PoultryUSA - October 2017 - 10
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BY RAFAEL RIVERA
tool for food safety
"We built this farm
together. It has been
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Whole genome sequencing has not
only become an essential tool of food
safety and regulatory agencies such as
the U.S. Food and Drug Administration
(FDA), U.S. Department of Agriculture
(USDA) and the Centers for Disease
Control and Prevention (CDC), the
technology is being used more and
more by food industry professionals to
help manage the processes that ensure
safe food production.
A commonly used deﬁnition for
whole genome sequencing is the
process of using a modern DNA
sequencing platform with the goal of
sequencing the majority of an organism's genome.
While still a new technology, its
fast pace of utility and use in the
food industry has evinced both interest and concern. The U.S. Poultry
& Egg Association (USPOULTRY),
along with many industry groups,
has been coordinating ongoing discussion through various food safety
meetings and symposiums with
the intention of bringing together
experts to educate about whole genome sequencing technology among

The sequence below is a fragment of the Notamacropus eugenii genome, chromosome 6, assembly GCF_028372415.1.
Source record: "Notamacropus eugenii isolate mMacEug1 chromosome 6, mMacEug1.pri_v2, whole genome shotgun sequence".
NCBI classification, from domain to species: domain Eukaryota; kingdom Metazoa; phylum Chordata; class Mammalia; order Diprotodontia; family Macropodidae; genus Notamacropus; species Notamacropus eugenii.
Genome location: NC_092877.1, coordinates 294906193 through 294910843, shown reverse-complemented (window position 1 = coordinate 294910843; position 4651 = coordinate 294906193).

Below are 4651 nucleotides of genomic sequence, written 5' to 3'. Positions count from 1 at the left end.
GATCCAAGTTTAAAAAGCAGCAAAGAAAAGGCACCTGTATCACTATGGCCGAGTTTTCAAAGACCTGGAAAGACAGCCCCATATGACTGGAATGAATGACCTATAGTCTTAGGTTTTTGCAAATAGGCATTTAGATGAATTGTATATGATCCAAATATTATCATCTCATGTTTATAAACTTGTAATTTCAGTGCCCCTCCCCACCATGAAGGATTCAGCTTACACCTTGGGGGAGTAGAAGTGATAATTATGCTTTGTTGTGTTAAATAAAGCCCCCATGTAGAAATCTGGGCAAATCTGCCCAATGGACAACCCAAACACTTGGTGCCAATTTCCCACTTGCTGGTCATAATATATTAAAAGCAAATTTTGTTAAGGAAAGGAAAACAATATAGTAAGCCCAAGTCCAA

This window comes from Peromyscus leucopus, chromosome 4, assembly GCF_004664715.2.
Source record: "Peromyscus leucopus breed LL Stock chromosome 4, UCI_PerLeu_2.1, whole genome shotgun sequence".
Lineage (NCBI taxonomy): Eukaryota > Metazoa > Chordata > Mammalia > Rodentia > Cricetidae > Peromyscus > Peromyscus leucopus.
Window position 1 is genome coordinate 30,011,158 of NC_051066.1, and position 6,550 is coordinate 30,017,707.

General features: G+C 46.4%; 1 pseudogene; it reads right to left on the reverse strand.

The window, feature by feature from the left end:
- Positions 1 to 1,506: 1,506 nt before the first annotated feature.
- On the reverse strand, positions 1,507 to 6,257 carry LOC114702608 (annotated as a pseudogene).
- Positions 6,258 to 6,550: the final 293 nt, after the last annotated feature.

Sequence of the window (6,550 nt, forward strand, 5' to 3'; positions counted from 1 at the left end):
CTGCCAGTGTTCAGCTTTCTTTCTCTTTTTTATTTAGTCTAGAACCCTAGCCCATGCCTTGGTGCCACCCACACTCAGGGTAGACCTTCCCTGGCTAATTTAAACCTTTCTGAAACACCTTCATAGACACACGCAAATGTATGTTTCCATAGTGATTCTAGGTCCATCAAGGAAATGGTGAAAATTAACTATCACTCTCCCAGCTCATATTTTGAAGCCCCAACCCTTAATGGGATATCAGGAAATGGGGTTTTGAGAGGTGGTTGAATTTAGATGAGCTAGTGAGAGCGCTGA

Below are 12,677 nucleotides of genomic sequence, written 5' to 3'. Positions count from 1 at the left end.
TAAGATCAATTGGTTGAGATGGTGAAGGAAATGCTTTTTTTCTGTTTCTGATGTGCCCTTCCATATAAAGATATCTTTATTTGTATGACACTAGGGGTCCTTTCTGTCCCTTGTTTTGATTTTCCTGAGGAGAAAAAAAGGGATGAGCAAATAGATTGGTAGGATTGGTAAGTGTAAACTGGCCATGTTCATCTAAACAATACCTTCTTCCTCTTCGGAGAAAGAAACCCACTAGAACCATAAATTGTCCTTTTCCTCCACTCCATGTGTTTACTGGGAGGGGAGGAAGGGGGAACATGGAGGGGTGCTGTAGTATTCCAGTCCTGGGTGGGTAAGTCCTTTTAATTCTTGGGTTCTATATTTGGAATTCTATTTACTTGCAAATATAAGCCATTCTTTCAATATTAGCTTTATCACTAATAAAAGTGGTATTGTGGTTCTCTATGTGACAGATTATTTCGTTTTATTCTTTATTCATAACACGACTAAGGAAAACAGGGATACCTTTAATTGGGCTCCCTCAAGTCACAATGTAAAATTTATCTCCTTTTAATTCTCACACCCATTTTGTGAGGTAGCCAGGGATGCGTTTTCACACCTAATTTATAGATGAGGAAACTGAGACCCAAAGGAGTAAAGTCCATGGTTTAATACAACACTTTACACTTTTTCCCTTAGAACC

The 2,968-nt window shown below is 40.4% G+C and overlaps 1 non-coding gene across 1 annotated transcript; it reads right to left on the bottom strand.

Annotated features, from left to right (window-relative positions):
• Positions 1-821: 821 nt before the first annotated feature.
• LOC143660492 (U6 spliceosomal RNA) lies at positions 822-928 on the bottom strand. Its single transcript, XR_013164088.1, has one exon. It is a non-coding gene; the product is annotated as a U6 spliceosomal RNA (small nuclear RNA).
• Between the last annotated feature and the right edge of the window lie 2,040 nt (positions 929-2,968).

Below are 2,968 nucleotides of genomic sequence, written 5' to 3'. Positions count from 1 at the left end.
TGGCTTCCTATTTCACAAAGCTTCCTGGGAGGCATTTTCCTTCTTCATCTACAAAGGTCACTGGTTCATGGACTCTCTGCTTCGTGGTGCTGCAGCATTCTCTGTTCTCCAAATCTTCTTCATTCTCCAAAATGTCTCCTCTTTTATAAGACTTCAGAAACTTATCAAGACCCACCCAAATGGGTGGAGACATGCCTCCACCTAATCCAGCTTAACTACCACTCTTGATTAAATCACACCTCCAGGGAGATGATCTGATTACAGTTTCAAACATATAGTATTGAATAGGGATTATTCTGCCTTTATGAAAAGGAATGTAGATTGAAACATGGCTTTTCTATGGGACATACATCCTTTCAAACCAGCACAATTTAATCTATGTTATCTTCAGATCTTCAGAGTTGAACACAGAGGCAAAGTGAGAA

food industry professionals.
Government agencies have
routinely used whole genome se-
quencing for various purposes. Most
outbreak investigations, for example,
use pulsed-ﬁeld gel electrophoresis
(PFGE) as their identiﬁcation method. This method of genetic typing
uses enzymes to break the bacterial
DNA into pieces of different lengths.
The pieces of DNA are then separated on a gel, and the different lengths
form different bands on the gel.
PFGE banding patterns tell us how
similar bacteria are to one another.
Whole genome sequencing
In the meantime, over the last
decade, the ability to sequence the
whole genome has become more accurate and cost effective thanks to the
genetic typing method called whole
genome sequencing. Researchers and
public health agencies are beginning
to use the technology for genetic typing of bacteria, including pathogens
relevant to food safety.
While the rules to conduct
foodborne outbreak investigations
are being set, other uses for whole
genome sequencing technology can
be explored. This technology can
also be used to identify microbial
populations within food production
www.WATTAgNet.com ❙ October 2017